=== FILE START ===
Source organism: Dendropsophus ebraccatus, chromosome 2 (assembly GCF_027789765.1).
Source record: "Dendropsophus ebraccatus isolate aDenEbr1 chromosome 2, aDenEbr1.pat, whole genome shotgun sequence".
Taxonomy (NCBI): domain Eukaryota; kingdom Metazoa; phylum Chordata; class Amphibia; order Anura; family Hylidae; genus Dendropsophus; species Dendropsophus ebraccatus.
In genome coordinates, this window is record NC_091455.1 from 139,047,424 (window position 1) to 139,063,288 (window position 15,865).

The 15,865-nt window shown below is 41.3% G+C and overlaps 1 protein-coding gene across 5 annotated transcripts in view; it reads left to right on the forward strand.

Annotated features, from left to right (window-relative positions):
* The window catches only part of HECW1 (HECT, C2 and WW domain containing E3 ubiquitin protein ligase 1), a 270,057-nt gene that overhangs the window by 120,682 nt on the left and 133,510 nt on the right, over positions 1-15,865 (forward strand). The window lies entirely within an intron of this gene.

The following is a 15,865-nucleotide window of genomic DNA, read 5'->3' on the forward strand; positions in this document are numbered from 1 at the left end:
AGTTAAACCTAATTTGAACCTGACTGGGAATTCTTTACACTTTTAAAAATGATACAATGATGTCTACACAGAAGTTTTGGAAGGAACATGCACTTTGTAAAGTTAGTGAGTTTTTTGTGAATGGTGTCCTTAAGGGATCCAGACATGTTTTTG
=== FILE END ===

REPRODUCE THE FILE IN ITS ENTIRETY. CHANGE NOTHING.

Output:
Source organism: Dendropsophus ebraccatus, chromosome 2 (assembly GCF_027789765.1).
Source record: "Dendropsophus ebraccatus isolate aDenEbr1 chromosome 2, aDenEbr1.pat, whole genome shotgun sequence".
Taxonomy (NCBI): domain Eukaryota; kingdom Metazoa; phylum Chordata; class Amphibia; order Anura; family Hylidae; genus Dendropsophus; species Dendropsophus ebraccatus.
In genome coordinates, this window is record NC_091455.1 from 139,047,424 (window position 1) to 139,063,288 (window position 15,865).

The 15,865-nt window shown below is 41.3% G+C and overlaps 1 protein-coding gene across 5 annotated transcripts in view; it reads left to right on the forward strand.

Annotated features, from left to right (window-relative positions):
* The window catches only part of HECW1 (HECT, C2 and WW domain containing E3 ubiquitin protein ligase 1), a 270,057-nt gene that overhangs the window by 120,682 nt on the left and 133,510 nt on the right, over positions 1-15,865 (forward strand). The window lies entirely within an intron of this gene.

The following is a 15,865-nucleotide window of genomic DNA, read 5'->3' on the forward strand; positions in this document are numbered from 1 at the left end:
AGTTAAACCTAATTTGAACCTGACTGGGAATTCTTTACACTTTTAAAAATGATACAATGATGTCTACACAGAAGTTTTGGAAGGAACATGCACTTTGTAAAGTTAGTGAGTTTTTTGTGAATGGTGTCCTTAAGGGATCCAGACATGTTTTTG